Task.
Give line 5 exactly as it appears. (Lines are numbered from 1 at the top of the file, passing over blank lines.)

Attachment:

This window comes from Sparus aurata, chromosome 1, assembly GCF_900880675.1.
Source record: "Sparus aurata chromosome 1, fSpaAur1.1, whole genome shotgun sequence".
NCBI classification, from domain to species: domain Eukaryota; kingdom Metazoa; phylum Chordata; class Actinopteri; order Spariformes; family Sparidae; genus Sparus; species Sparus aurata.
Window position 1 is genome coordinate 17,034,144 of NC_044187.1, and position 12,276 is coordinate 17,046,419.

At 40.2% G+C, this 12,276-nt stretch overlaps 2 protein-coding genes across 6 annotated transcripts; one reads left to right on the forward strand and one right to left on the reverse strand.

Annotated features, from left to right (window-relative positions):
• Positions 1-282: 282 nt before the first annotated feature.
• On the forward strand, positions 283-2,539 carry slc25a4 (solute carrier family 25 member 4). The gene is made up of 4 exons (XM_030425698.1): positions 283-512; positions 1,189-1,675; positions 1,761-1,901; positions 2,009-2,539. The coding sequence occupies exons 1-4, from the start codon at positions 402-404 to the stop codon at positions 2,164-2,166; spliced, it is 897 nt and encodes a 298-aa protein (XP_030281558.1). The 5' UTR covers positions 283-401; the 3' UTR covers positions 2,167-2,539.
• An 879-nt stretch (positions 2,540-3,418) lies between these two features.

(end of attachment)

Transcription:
At 40.2% G+C, this 12,276-nt stretch overlaps 2 protein-coding genes across 6 annotated transcripts; one reads left to right on the forward strand and one right to left on the reverse strand.